How To Retrain for the Gig Economy

The "Gig" Economy. That's what Daily Beast editor Tina Brown calls our new, recession-based economic environment. Instead of full-time jobs with benefits, legions of underemployed people -- even high-earning-potential "creative class" types -- are turning to part-time and freelance work out of frustration and impatience. CNN reports that, as of 2009, 26% of the U.S. working population report themselves as freelancers - up from 19% in 2006. The downside? Lack of benefits (especially healthcare) and inconsistent pay. The upside, of course, is that you get to be your own boss (for the most part).

Like it or not, as cost-effective for businesses as contract work is, it's becoming our new reality. Whether you're considering a full-time transition over to freelance work, or just need to get by until your next office or staff job, here are some tips to help you "retrain" for the new, gig-based economy:

Take Classes In Your Field


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In the Gig Economy, you're no longer an employee -- not really, anyway. In many cases, you're your own boss. That means you're an independent businessperson, and you need to be competitive. Highly specialized training in your intended field can only help you, so scope out classes at your local community class (business, writing, digital media, and web design are popular choices), look for free workshops, or, at the very least, try to find a mentor that can aid you in your freelance quest.

Get an Office


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If your gig requires you to get up and go to an office every day, then you can disregard this step. Otherwise, try to organize a space in your home -- or rent out cheap space elsewhere -- in which you can be productive without interruption. Usually, your own house has too many distractions: the fridge, the TV, unopened novels laying around on the counter, children running around, etc. An office of any kind (equipped with all of the materials you need, of course) will force you to focus on the task at hand, and boost your productivity.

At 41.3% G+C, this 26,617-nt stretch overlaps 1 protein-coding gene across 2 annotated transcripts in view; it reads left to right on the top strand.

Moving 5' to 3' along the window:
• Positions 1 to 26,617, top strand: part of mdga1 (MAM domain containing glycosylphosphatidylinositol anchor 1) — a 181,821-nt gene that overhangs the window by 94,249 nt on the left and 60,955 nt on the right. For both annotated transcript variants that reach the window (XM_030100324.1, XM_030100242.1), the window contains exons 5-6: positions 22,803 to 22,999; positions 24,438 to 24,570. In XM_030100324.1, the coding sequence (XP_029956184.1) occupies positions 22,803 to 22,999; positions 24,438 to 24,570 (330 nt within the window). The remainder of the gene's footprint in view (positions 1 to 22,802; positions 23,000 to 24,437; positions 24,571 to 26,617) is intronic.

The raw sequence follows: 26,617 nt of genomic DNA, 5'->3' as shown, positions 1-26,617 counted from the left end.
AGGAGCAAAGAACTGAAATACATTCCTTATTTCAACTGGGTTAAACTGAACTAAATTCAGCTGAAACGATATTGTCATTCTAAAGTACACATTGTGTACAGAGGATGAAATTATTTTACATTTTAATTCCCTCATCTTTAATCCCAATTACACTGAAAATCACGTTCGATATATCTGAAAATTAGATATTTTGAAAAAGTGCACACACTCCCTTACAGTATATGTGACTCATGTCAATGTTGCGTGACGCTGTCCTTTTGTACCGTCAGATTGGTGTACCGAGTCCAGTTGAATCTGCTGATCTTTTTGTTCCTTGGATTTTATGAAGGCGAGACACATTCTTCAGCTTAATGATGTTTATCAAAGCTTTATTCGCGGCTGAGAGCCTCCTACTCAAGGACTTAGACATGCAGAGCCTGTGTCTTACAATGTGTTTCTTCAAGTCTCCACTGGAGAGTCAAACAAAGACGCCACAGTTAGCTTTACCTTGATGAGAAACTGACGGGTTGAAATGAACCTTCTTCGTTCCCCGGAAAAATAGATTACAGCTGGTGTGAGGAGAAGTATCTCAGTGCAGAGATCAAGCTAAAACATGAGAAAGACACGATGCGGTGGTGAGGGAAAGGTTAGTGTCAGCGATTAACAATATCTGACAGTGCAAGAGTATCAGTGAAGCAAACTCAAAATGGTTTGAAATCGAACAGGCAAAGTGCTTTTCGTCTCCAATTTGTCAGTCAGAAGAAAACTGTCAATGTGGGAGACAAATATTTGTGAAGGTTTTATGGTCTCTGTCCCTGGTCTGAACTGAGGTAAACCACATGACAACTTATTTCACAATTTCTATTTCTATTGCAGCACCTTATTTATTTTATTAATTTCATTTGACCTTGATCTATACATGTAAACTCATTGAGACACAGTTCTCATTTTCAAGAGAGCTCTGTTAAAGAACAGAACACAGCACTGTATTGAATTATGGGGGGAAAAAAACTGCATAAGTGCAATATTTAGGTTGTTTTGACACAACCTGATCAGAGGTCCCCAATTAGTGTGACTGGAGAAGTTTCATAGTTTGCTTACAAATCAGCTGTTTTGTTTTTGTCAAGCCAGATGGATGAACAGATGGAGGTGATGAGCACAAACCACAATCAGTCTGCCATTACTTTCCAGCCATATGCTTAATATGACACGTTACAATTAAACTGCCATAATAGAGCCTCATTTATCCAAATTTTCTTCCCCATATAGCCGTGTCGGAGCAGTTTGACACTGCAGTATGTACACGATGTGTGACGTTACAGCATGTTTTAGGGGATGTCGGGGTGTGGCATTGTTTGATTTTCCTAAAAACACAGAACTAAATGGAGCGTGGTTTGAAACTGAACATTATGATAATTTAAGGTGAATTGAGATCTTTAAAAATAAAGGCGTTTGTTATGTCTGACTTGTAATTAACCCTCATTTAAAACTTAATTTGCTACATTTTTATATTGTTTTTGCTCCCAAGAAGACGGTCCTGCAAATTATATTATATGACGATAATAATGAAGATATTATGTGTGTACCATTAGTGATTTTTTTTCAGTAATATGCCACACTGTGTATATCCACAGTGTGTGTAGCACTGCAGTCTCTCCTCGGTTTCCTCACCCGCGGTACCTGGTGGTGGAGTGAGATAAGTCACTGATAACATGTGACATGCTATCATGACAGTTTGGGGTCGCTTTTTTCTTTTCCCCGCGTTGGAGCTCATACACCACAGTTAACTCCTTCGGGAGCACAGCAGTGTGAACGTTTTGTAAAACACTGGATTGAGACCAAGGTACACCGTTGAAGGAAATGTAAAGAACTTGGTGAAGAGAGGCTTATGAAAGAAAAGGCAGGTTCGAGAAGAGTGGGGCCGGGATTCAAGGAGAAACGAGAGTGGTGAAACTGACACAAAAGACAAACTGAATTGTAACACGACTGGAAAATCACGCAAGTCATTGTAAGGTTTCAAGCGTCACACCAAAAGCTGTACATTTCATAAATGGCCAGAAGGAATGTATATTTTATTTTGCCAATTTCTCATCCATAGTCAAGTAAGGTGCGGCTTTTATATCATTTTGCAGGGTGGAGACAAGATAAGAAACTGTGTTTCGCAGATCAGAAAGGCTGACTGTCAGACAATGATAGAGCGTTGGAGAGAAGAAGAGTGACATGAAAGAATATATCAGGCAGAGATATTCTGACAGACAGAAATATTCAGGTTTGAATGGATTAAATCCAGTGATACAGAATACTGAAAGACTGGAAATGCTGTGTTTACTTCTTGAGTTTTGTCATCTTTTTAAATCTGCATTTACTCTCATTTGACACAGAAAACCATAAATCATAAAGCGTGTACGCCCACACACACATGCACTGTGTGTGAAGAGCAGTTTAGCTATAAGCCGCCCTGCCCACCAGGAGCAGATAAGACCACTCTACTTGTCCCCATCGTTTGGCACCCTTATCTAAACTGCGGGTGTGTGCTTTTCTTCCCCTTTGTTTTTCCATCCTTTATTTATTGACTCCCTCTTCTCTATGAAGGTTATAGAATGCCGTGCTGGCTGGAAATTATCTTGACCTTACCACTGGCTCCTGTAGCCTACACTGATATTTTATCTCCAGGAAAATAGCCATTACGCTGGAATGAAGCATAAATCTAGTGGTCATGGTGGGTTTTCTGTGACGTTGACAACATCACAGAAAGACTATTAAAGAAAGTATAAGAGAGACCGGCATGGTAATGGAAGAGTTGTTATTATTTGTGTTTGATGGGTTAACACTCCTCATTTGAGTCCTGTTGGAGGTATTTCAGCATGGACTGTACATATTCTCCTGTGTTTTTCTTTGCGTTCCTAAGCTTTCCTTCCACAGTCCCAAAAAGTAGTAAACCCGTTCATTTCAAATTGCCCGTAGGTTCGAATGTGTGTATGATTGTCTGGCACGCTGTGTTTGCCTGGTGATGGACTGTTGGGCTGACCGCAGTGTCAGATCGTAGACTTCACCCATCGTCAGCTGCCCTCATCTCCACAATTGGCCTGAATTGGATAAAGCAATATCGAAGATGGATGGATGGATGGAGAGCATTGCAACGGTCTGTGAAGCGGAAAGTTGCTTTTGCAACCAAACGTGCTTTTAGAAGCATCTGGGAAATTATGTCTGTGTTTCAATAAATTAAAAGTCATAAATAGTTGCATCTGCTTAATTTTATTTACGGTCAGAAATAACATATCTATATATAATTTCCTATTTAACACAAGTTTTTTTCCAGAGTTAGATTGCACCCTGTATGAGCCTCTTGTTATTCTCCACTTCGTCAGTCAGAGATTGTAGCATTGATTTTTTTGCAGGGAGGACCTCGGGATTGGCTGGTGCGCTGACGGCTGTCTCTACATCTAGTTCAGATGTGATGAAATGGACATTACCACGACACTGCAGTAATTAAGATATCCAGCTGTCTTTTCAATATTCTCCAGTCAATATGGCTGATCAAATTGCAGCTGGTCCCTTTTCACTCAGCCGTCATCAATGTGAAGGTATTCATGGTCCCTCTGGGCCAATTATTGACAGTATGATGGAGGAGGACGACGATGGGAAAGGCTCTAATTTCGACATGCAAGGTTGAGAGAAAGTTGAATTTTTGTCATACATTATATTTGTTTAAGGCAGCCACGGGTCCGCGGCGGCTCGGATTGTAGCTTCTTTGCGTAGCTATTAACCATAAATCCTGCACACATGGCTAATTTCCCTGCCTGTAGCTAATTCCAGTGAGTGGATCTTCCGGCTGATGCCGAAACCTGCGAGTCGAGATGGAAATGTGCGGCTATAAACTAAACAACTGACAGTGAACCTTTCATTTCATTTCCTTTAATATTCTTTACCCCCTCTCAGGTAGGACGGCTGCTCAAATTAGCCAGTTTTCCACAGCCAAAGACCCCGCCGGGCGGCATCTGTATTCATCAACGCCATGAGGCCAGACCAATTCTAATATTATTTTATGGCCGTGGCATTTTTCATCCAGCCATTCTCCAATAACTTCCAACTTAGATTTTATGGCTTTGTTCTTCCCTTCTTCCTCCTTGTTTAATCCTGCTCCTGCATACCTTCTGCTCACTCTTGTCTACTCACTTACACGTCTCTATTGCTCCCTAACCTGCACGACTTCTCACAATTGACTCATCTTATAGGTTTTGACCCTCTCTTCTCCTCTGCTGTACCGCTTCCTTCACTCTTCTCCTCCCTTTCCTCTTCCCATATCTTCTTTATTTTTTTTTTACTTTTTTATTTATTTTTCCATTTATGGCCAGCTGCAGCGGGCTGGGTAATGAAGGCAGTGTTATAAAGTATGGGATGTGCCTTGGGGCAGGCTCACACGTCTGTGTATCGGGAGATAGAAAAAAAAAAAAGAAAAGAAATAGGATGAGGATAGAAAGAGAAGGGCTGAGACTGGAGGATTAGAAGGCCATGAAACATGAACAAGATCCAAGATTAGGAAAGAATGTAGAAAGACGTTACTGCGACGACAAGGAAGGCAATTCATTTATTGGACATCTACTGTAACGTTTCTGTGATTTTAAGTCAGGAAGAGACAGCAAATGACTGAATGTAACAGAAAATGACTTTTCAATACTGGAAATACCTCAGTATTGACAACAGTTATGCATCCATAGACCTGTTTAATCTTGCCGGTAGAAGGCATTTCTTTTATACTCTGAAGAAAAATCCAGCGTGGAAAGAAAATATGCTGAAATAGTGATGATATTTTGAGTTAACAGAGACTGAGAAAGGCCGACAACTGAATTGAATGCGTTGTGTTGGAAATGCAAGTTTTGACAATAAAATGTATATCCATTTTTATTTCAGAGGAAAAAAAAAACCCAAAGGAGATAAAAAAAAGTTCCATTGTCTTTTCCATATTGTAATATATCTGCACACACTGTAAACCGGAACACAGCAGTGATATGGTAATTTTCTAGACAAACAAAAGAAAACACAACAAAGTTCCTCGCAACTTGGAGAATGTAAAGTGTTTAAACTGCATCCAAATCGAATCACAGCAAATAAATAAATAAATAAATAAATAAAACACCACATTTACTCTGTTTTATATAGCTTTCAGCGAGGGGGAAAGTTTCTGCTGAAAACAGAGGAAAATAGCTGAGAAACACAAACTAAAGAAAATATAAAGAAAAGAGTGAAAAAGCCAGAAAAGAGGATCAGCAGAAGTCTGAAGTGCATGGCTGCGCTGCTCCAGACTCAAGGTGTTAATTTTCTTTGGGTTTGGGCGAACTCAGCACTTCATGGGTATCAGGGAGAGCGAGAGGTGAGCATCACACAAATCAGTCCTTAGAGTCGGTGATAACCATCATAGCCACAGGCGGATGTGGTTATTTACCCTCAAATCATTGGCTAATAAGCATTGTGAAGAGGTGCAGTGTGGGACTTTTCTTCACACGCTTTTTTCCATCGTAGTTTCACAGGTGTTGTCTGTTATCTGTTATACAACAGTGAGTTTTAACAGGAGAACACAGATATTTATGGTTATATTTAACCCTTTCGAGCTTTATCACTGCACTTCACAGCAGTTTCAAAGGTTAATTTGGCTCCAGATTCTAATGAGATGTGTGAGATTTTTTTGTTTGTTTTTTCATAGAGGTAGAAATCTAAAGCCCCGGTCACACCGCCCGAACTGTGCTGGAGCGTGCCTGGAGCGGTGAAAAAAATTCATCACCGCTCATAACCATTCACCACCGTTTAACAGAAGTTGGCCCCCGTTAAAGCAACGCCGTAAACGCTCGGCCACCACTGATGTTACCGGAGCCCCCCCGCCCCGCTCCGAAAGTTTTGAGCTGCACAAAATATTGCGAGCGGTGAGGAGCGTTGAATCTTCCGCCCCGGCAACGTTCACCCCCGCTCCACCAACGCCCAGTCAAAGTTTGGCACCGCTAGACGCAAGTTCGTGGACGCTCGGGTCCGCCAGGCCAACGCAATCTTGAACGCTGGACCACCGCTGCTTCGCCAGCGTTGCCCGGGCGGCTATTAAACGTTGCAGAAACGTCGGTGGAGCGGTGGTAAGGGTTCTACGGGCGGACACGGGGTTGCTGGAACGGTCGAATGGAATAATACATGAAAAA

Network


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Networking is a word we all hate -- but it's a way of life for the freelancer. Networking includes asking your friends, and your friends' friends, about possible opportunities in your field. It means printing out professional-looking business cards and distributing them to interested parties at conferences. It means joining professional groups in your area and actually going to the meetings. It also means, in the world of Web 2.0., getting your LinkedIn, Facebook, and Twitter accounts in pristine order -- and setting up a website for your portfolio. Timid networkers don't get anywhere, so don't be afraid to get out there and market yourself.

Subscribe to Relevant Trade Magazines/Read Books


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There's few things worse than an uninformed freelancer. Without the benefit of co-workers and lively office environments, it can be hard to "keep up" in your field without constantly reading about the goings-on in your industry (especially if your freelance work is in a highly technical, rapidly-changing field.) Trade magazines, well-reviewed books, and e-newsletters are your friend: They'll give you a leg up on your less-informed competition.

Get Benefits


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The Gig Economy requires you to be self-sufficient. You'll need to save for retirement and purchase a health care plan -- all on your own. Get a Simplified Employee Pension (the self-employment, tax-deductable retirement account) and get a health plan through a professional organization like the Freelancers Union. Check if your state has subsidized plans for certain income brackets, and, if you don't work entirely from home, try to seek out part-time jobs that offer health benefits (Starbucks, for example.)

Document Your Time and Manage Your Money


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Because many freelancers are newly self-employed -- and therefore aren't careful with their money -- they are at high risk of being swindled by clients. Just because you aren't a full-time staff employee doesn't mean your time isn't valuable. Document every block of time you work in a spreadsheet. Save your checks and receipts. Record every incidence of correspondence with a client. Make multiple copies of contracts and keep them safe. Why? A) So you can report your taxes correctly and B) So that if a client refuses to pay you, or pays you a different amount than what was originally agreed upon, you can take legal action and have plenty of evidence to back you up.

So there you have it: Living, and thriving, in the Gig Economy. For some it may not be ideal, but as a temporary fix, at least, you can take steps to make it less painful. And for those seeking full-time freelance work? Have fun being your own boss.

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